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Associates Home Loans Discusses How to Bounce Back After Bankruptcy

Posted by : Premraj | Posted on : Monday, December 9, 2019



Photo by Melinda Gimpel on Unsplash

Learning how to recover from bankruptcy can help you overcome the feelings of dread and anxiety that often surround the decision to file. You may have made the choice already, or you could be exploring all your options to get out of debt. Most people see filing for bankruptcy as a last resort, but it can really be seen as a new opportunity to regain financial security and start over with newfound wisdom.

Associates Home Loan helps people make better financial decisions and fund their futures with no-nonsense loans. If you’re contemplating getting a loan after bankruptcy, there are some things you should know first.

You Should Try to Rebuild Credit Solo First

Getting a loan might seem like the best next step to help pay off remaining debt, but you should instead consider raising your credit on your own. Getting a secured credit card will allow you to rebuild your credit while avoiding debt. A secured card costs around $200 to $300 to get, but they do come with high-interest rates and fees, so you should take some time to research different cards and find one that will give you the greatest value.

Bankruptcy is a chance to identify weak points in your money management skills and make improvements. Don’t rush to get another credit card or a loan; you’ll most likely wind up in debt all over again. Instead, work on keeping your money in one place, sticking to a budget and building a savings account while slowly rebuilding your credit score.

Come Up With a Financial Plan

In order to regain your financial footing after filing for bankruptcy, you have to know what got you there in the first place. What were your spending habits like? Did you rely on credit cards to live beyond your means, or was there a single event that caused your problems? If you lost your job or had to file due to medical debt, then you may not need to scrutinize your financial behaviors so closely.

The truth is that some people wind up in bad financial situations even though they did everything right. Others may find themselves having to pay for poor choices and bad investments. Either way, recovery must be oriented around a plan that is rooted in wisdom you’ve learned from the past.

The first thing you should do is focus on rebuilding credit through everyday spending, not major purchases and expenses. Getting credit cards that you can pay back easily and use for everyday expenses like gas or retail store cards will prove that you’re good at handling credit and know how to use it responsibly.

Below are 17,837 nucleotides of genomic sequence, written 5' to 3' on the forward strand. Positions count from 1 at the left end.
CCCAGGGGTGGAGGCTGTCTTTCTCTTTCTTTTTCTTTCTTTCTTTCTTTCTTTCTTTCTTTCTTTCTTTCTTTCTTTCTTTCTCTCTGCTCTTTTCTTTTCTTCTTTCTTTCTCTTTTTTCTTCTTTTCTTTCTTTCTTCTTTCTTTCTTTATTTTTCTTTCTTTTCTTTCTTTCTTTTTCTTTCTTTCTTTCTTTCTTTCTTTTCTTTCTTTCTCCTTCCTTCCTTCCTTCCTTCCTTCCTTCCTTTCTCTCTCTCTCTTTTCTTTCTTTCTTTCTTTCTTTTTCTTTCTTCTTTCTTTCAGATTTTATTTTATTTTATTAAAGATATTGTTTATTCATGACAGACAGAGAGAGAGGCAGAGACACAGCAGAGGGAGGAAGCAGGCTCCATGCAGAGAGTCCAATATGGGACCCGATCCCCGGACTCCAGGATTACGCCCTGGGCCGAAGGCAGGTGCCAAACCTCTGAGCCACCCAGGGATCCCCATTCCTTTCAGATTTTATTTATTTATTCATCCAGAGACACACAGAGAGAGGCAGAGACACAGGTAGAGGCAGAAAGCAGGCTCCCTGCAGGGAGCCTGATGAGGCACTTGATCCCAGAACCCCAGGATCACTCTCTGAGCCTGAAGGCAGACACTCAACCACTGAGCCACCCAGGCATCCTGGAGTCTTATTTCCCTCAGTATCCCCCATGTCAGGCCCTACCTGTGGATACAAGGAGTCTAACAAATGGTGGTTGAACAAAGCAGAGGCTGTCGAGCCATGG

The Importance of a Budget

Everyone needs a monthly budget, no matter the scale of their income. Whether you’re living off disability payments or earning a six-figure salary, it’s important to budget and live within your means. Part of developing a good budget is cutting out unnecessary expenses and reducing mandatory costs.

Can you move somewhere more affordable? Are you currently paying for monthly subscriptions you don’t even use? How can you lower your water and energy consumption? Use coupons and store apps for greater discounts.

Find ways to save any way you can, and avoid impulse buys. Whenever you have extra money, make a rule to spend no more than 10 percent and leave the rest in a savings account.

Focus on Your Needs

Needs should come before wants, even when there’s money to spare. People who file for bankruptcy have to think about the future, which means considering how their financial actions today will impact them tomorrow. Debt builds up quicker than you think, and it can take a week or two of reckless spending to wind up facing hundreds of dollars in interest and fees.

If you struggle to control your spending or keep track of money, consider speaking to a personal financial planner. These professionals can help you recover from bankruptcy by teaching you how to plan smartly, build up savings and curb any bad money habits.

Bankruptcy stays on your record for seven years, but that doesn’t mean you can’t continue to improve your credit score. Within a year, you could raise your credit to 640, and after three to five years, many people have a good credit score. What matters most is how you divide your income and invest your earnings; even everyday expenses like groceries should be carefully considered.

Use Cash As Much As Possible

After filing for bankruptcy, you shouldn’t use credit cards often. If you exceed 35 percent of your card’s limit, then your credit score will be affected, lowering your score even more. Rely on paying from your checking account instead, which will force you to stick to a budget. It will be hard at first, especially in the first few months following bankruptcy, but the habits you lay now will help you establish a much more secure financial future.

If you’re ready to get a loan after bankruptcy and want to learn more, contact Associates Home Loan today!


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